Delhi High Court: Whether the third party can be absolved from contempt if they are informed that their conduct would violate the Court order, Subramonium Prasad, J., reiterated the well-settled position that though broadly a person who is not a party to the proceedings cannot be proceeded against for violation of the order, but a third party cannot seek to absolve themselves if they are informed about the fact that their conduct amounts to a violation of the Court and that despite the information, they choose to willfully flout the mandate of the Court.
A contempt petition had been filed for wilful disobedience of this Court’s Order.
Petitioner had inherited a property from her late sister. The brother-in-law i.e., R.N. Kapur of the petitioner resided on the ground floor of that property along with his wife who was also the petitioner’s sister. On her death, R.N. Kapur filed a suit claiming to be the owner of the ground floor of the property.
It was stated that the above-stated suit was settled before and in terms of the said settlement, a joint application under Order XXIII Rule 1/3 read with Section 151 CPC was filed before this Court and a decree was passed in presence of the plaintiff and defendants. After the death of R.N. Kapur, the petitioner with directions of this Court took possession of the property.
Further, it was found that respondents 1,2 and 3 had trespassed the property in question. Consequently, the petitioner filed a complaint before the local police and an FIR was registered under Sections 448/34 IPC.
Respondents were also made aware of the undertaking given by R.N. Kapur and despite being made aware of the same, they did not vacate the premises which resulted in the present filing of contempt petition.
The question that arose in the present matter was:
Whether respondents committed contempt of Court or not?
Section 2(b) of the Contempt of Courts Act, 1971 defines “civil contempt” as wilful disobedience to any judgment, decree, direction, order, writ or other process of a court or wilful breach of an undertaking given to a Court.
High Court expressed that the law of contempt had been brought primarily to secure public respect and confidence in the judicial process and provide a sanction for any act or conduct which is likely to destroy or impair such respect and confidence.
In U.N. Bora v. Assam Roller Flour Mills Assn., (2022) 1 SCC 101, after analysing the various principles of law on the point rendered, the Supreme Court itself has laid down the parameters as to when action under the Contempt of Courts Act should be initiated.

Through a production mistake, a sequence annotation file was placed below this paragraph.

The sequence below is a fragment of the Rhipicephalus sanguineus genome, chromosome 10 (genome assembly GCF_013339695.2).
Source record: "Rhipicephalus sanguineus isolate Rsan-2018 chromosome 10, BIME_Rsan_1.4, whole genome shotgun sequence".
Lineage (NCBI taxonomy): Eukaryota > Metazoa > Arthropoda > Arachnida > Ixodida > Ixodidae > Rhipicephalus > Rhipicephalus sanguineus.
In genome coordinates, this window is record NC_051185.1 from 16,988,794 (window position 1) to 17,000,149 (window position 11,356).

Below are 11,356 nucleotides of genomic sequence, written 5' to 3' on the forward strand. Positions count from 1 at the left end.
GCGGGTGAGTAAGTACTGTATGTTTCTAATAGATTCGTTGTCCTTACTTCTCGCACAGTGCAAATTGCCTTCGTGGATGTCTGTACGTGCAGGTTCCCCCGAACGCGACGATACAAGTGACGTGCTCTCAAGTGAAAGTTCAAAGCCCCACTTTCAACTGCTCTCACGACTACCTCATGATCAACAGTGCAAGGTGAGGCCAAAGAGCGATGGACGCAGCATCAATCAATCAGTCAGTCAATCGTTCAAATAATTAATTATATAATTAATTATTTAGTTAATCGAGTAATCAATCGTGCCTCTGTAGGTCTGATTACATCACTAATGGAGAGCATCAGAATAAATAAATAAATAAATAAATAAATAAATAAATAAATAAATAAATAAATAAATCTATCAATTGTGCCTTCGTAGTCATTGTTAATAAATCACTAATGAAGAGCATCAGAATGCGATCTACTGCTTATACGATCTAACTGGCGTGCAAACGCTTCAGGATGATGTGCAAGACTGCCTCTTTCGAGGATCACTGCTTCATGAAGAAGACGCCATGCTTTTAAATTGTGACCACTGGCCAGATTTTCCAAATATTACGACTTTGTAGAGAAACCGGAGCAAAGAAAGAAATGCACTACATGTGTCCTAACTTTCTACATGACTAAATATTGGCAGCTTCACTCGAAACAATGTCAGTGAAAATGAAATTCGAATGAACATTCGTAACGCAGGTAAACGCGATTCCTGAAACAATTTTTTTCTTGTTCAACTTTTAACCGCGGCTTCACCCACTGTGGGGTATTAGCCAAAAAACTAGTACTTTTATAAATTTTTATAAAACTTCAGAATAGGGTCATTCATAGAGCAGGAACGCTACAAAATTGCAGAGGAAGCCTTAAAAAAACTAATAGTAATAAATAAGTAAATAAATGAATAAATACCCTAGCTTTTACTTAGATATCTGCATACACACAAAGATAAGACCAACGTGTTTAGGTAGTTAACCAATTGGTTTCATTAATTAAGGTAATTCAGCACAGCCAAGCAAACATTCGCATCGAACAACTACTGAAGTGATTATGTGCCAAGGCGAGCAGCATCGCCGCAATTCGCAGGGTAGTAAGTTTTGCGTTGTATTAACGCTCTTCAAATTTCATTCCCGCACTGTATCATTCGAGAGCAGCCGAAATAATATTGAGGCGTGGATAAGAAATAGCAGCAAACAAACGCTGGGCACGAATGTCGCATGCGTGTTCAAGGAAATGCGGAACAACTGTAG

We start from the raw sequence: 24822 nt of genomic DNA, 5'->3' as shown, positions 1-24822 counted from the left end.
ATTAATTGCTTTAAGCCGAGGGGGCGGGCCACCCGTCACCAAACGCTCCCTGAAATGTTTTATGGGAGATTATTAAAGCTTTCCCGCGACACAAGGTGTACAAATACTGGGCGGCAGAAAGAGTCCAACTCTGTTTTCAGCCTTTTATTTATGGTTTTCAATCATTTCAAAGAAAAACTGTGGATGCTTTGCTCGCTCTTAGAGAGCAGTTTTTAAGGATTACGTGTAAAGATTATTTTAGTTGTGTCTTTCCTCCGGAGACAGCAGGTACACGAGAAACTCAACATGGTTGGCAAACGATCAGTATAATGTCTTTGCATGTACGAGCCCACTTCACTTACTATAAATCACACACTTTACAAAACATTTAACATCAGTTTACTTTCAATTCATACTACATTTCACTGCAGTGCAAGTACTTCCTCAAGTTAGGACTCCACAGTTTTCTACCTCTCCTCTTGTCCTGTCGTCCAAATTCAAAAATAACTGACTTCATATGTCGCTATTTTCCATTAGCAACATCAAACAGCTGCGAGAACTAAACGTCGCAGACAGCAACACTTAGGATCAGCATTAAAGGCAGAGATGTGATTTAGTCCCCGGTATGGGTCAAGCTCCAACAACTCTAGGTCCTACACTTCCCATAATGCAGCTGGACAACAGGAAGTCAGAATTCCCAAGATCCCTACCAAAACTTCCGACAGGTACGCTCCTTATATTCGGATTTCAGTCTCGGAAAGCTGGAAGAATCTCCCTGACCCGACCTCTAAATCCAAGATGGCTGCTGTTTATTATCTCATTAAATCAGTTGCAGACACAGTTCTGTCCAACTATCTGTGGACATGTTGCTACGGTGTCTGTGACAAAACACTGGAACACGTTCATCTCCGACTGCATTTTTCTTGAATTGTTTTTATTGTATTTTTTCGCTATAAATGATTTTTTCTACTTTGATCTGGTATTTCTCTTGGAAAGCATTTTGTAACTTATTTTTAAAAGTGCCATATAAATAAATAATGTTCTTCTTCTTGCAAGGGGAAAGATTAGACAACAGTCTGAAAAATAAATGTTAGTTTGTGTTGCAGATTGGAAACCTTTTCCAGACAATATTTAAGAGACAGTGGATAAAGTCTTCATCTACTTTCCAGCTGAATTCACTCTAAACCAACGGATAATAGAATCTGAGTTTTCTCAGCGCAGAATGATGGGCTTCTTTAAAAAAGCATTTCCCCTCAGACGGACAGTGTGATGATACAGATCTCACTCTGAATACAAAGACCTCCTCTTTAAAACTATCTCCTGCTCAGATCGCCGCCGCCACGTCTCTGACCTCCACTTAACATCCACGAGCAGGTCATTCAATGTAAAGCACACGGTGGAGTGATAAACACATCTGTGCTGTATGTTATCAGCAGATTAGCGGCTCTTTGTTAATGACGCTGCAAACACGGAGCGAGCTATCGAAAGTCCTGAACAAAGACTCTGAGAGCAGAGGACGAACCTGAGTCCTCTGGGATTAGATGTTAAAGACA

As per the facts of the case, respondent 1 claimed ownership of the property through Will given by R.N. Kapur which was executed before the decree was passed on 14-3-2012 which was passed in pursuance of the Settlement Agreement which was based upon the undertaking that had been given by R.N. Kapur.
The Bench stated that the undertaking given by R.N. Kapoor before this Court will take precedence over the Will executed by him prior to giving the said undertaking.
The Court opined that the undertaking given to the Court has to be respected and cannot be permitted to be circumvented by saying that the respondents were not parties to the suit and have not given the undertaking.
Hence, the contention that the respondent cannot be held liable for the contempt of the Court as they were not parties to the Suit and had not given the undertaking to the Court cannot be accepted.
The Court observed that,
Disobedience of an order of the Court, if permitted, will result in striking at the root of the rule of law on which our system of governance is based.
Therefore, the power to punish for contempt is necessary for the maintenance of an effective legal system and the Contempt of Court Act, 1971 had been legislated to prevent interference in the course of administration of justice.
Stating the assuming that respondent 1 was initially not aware of the consent decree, the moment she was informed about the undertaking given by R.N. Kapur, through whom respondent 1 derived title, she ought to have respected the same and not breached it, hence the High Court held that obstinate and wilful act on the part of the respondent not to obey consent decree amounted to civil contempt.
High Court decided that the respondents were liable for punishment under Section 12 of the Contempt of Courts Act, 1971. [Indra Pasricha v. Deepika Chauhan, 2022 SCC OnLine Del 1090, decided on 19-4-2022]
Advocates before the Court:
For the Petitioner:
Mr Ashutosh Lohia, Mr Soumya Kumar, Advocates
For the Respondents:
Mr Ravi P Mehrotra, Senior Advocate with Mr Vibhu Tiwari, Advocate for R-1 & R-3
Mr Gautam Narayan, ASC for GNCTD with Mr Aditya Nair, Advocate for SHO, Hauz Khas